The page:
We demonstrated that STX1C with a wild-type TBD associated directly with tubulin and reduced the percentage of growth time, decreasing the velocity and the density of total and dynamic MTs, the percentage of dynamic MTs and the dynamicity, while increasing the time and the percentage of time spent in the attenuated state of MT polymerization. This is consistent with previous in vitro studies using artificial STX1AΔTM, which has almost the same N-terminal sequence as that of STX1C, with the exception of the last half of the SNARE domain; artificial STX1AΔTM protein associated with tubulin and suppressed in vitro MT polymerization activity in a reassembly assay (Fujiwara et al., 1997; Itoh et al., 1999). These characteristics appear to be partially compatible with the dynamics of tubulin polymerization in MAP/tau, which showed a marked increase in the percentage of time MTs spend in the attenuated state as well as the percentage of non-dynamic MTs in the cells (Bunker et al., 2004). However, given that STX1C decreased not only dynamic MT density but also total MT density, it appears that MAP/tau acts as a MT stabilizing factor (Howard and Hyman, 2009), whereas STX1C acts as a negative factor for MT stability. Additionally, STX1C did not result in binding along the length of MTs, as did MAP/tau, or in accumulation at the plus-end of MTs, as did MT plus-end tracking proteins (Howard and Hyman, 2009). Additionally, it appeared to be cytoplasmic (Nakayama et al., 2003). It has been reported that MT density is reduced in cells with increased stathmin, which is an MT-instability factor distributed throughout the cytoplasm, and that it reduces available tubulin subunits by directly binding to the tubulin subunit, but not to MTs (Jourdain et al., 1997; Ringhoff and Cassimeris, 2009). STX1C might be a sequestering protein, in a manner similar to that of stathmin.
We also demonstrated that alterations in MT instability, through the effect of the STX1C TBD, affected the motility of vesicles containing GLUT1 protein as well as their translocation to the PM, consistent with a previous report (Marchant et al., 2002). Although this effect on VT motility might directly reflect the state of individual MTs, such as destabilization and disruption, it is also possible that alterations in the association between vesicles and MTs could affect VT motility. The STX family of molecules, which now consists of 19 members, regulates every process of membrane transport between intracellular compartments and delivery to the target organelles (Teng et al., 2001). GLUT1 vesicles are known to interact with cytoskeletal proteins, such as myosin VI, α-actinin-1 and the kinesin-1 family member 1B (KIF-1B) through GLUT1CBP (also known as TIP2 and GIPC1), resulting in targeting of GLUT1 to specific subcellular sites, either by tethering the transporter to cytoskeletal motor proteins or by anchoring it to the actin cytoskeleton (Bunn et al., 1999; Reed et al., 2005), whereas syntaxin has not been shown to participate in GLUT1-vesicle transport.
Recently, it has been reported that the translocation of GLUT4, a member of the facilitative GLUT family which includes GLUT1, depends on syntaxins and the cytoskeletal system (Dransfeld et al., 2001; Perera et al., 2003; Pooley et al., 2008; Tong et al., 2001; Wang et al., 1998). For example, STX6, 8 and 12 colocalize on the GLUT4 vesicle, whereas STX6 regulates transport of the GLUT4 vesicle in a membrane-trafficking step that sequesters GLUT4 away from traffic destined for the PM (Perera et al., 2003). Centromere protein F (CENPF), which provides a link between proteins of the SNARE system, including STX4, associates directly the MT network, resulting in the regulation of GLUT4 vesicular transport (Pooley et al., 2008). In neurons, syntabulin, a motor-protein-linked factor associated with both STX1A and KIF5B has also been implicated in the anterograde axonal transport of STX1A-containing vesicles on the MT network (Cai et al., 2007; Su et al., 2004). Although FRSK cells do not express STX1A, it is possible that other PM syntaxins colocalize on GLUT1 vesicles, as in the case of GLUT4. For example, a ubiquitously distributed motor-protein-linked factor for STX2 and STX3, such as PM syntaxin, might be a candidate GLUT1 colocalizing protein and a competitor of STX1C, because the amino acid sequence of the TBD and the SNARE motif was particularly highly conserved between them (Teng et al., 2001). Alternatively, it has been reported that STX2 and STX3 bind to Munc18b, which is located along MTs and affects granule exocytosis associated with the MT network in mast cells (Martin-Verdeaux et al., 2003). It is also possible that STX1C plays a role as a binding competitor with Munc18b and STX2 or STX3 in the MT network, because STX1C has the ability to bind to Munc18b (Jagadish et al., 1997). Further studies of motor-protein-linked factors and the function of Munc18b with STX1C within the MT network could help provide an understanding of the regulatory mechanism of STX1C in GLUT1-vesicle transport.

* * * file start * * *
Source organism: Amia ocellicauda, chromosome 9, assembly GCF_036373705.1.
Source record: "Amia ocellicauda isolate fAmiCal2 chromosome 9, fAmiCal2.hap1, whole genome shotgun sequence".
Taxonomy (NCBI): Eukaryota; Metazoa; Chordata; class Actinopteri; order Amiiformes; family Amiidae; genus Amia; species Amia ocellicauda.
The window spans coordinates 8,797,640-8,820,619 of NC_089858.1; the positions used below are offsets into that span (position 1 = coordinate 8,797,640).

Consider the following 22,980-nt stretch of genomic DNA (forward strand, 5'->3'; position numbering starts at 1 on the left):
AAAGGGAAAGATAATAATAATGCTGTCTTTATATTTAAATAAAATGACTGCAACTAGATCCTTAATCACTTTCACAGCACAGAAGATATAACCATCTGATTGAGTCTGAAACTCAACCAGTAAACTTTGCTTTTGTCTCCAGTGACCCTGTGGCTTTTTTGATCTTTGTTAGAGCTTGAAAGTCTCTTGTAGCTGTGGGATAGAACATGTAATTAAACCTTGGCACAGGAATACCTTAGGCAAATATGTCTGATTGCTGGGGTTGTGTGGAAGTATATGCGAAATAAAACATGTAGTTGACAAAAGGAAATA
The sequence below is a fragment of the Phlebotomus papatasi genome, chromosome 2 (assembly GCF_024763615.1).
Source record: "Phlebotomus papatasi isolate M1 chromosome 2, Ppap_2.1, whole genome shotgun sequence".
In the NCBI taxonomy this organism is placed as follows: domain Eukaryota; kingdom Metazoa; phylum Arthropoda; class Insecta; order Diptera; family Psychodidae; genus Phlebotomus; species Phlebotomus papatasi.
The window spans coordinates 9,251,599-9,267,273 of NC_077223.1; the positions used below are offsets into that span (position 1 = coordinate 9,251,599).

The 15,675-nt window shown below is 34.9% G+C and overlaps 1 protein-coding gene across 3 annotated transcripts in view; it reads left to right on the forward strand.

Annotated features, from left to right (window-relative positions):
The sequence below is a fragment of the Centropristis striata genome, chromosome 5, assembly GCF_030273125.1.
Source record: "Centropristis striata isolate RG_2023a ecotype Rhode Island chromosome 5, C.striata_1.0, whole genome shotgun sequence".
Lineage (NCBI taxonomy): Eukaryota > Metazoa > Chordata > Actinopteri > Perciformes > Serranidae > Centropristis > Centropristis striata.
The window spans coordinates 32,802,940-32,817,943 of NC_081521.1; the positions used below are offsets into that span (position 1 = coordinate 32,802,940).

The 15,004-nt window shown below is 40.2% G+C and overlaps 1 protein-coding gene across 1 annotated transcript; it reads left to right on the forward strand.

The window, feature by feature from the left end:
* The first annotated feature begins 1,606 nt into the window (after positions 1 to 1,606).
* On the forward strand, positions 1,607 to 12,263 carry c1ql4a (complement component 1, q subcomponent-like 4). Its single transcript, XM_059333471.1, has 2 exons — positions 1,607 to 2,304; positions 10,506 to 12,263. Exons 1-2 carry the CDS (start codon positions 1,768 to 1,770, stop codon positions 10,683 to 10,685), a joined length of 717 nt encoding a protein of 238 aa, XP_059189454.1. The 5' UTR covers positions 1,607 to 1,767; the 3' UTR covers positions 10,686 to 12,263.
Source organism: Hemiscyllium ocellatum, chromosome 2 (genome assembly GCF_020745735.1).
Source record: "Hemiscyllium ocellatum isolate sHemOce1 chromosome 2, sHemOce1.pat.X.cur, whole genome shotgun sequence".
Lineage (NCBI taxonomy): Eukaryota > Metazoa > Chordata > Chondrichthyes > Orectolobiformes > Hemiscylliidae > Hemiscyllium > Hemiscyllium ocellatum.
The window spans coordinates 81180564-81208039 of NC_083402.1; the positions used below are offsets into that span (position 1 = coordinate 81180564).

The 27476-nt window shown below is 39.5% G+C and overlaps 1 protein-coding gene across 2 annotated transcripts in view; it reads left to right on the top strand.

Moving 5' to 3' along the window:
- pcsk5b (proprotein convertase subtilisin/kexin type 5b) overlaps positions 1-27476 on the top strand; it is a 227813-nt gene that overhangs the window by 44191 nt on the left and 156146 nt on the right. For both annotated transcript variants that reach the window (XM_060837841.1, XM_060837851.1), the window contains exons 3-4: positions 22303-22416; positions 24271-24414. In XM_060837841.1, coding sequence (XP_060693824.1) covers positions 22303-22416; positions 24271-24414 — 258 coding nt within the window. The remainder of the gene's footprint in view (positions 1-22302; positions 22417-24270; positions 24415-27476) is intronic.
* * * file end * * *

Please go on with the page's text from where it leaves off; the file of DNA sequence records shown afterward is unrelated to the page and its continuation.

Taken together, our results suggest a STX1C-TBD-dependent mechanism for the regulation of GLUT1 translocation and GLUT1-vesicle transport, providing important insights into the physiological function and the mechanism of soluble syntaxins, including STX1C.
Materials and Methods
For the expression of DsRed monomer fusion protein, the STX1C open reading frame (AB086954M) was subcloned in-frame into the pDsRed-C1 expression vector (Clontech) for time-lapse image analysis and into the pPro Ex-1 vector (Invitrogen) for the in vitro binding assay. Mutated STX1C expression vectors were constructed from the pDsRed–STX1C expression plasmid using the KOD-Plus Mutagenesis kit (Toyobo, Osaka, Japan). All the constructs were verified by sequencing.